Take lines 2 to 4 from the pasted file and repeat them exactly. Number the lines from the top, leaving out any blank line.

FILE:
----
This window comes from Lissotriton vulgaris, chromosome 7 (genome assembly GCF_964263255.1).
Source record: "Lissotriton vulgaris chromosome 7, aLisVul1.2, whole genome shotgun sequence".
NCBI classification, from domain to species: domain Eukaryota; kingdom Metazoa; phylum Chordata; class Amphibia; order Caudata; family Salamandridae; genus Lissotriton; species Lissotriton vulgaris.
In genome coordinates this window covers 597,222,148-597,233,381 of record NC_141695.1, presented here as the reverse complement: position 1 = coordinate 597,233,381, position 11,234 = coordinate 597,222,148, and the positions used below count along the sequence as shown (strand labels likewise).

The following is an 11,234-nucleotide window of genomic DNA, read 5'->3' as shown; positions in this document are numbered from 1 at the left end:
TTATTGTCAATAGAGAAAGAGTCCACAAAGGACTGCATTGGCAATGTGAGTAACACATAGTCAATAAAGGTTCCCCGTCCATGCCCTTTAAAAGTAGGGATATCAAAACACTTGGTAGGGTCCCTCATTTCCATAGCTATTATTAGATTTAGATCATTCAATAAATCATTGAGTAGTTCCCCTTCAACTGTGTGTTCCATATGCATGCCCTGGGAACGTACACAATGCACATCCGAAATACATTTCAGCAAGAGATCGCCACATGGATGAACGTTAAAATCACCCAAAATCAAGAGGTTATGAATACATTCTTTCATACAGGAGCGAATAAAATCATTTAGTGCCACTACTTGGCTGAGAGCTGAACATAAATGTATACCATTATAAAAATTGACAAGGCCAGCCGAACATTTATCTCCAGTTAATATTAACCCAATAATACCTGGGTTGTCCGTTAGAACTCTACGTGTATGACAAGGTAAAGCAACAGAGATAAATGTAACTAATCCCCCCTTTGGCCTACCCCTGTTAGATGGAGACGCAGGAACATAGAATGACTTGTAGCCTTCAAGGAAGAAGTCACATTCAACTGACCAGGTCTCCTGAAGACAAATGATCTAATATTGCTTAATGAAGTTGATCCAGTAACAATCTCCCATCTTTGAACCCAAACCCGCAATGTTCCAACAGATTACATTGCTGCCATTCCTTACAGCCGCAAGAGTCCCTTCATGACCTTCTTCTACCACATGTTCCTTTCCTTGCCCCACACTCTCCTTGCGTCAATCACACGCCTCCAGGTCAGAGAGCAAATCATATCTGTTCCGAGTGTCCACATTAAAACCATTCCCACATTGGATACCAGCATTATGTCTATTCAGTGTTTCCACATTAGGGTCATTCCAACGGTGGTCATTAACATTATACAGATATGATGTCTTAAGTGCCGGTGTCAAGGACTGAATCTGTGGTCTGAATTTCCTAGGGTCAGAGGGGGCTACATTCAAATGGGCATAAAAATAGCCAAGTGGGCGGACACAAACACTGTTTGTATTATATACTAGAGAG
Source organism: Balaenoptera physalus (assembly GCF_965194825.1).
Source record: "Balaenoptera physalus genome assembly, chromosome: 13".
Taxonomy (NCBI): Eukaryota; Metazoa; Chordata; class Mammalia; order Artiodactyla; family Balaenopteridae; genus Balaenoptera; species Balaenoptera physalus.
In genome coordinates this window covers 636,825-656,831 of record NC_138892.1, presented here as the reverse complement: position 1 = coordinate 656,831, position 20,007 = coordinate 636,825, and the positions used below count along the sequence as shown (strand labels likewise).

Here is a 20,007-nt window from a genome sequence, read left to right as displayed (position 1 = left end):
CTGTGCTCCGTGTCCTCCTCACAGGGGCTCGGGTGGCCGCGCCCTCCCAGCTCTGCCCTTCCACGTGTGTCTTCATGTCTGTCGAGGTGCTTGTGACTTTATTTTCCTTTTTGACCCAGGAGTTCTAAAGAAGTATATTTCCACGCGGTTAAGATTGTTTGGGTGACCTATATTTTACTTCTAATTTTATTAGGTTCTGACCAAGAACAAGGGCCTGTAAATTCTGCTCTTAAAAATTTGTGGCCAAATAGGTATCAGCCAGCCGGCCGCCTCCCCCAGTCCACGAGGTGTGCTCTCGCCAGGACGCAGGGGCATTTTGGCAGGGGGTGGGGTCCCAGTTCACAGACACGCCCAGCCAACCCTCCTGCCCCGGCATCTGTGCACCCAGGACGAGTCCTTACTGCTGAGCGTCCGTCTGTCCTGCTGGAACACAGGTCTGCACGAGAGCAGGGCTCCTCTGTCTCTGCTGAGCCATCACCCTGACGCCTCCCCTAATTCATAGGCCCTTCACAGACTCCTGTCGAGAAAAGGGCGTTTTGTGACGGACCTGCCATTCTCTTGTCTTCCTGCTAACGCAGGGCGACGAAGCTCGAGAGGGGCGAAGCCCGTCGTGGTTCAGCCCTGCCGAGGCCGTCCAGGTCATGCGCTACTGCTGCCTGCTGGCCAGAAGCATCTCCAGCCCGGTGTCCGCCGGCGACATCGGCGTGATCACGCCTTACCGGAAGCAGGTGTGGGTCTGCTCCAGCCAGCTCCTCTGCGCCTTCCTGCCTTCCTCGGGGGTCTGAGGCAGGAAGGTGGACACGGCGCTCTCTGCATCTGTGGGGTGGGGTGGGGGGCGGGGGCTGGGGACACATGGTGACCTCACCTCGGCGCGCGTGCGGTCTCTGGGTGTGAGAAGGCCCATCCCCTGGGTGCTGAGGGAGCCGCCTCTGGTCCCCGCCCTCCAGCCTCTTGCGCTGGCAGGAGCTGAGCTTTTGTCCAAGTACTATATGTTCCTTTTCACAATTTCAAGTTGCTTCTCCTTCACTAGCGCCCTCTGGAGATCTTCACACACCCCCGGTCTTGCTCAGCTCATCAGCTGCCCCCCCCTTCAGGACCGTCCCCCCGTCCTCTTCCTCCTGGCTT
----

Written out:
Source record: "Lissotriton vulgaris chromosome 7, aLisVul1.2, whole genome shotgun sequence".
NCBI classification, from domain to species: domain Eukaryota; kingdom Metazoa; phylum Chordata; class Amphibia; order Caudata; family Salamandridae; genus Lissotriton; species Lissotriton vulgaris.
In genome coordinates this window covers 597,222,148-597,233,381 of record NC_141695.1, presented here as the reverse complement: position 1 = coordinate 597,233,381, position 11,234 = coordinate 597,222,148, and the positions used below count along the sequence as shown (strand labels likewise).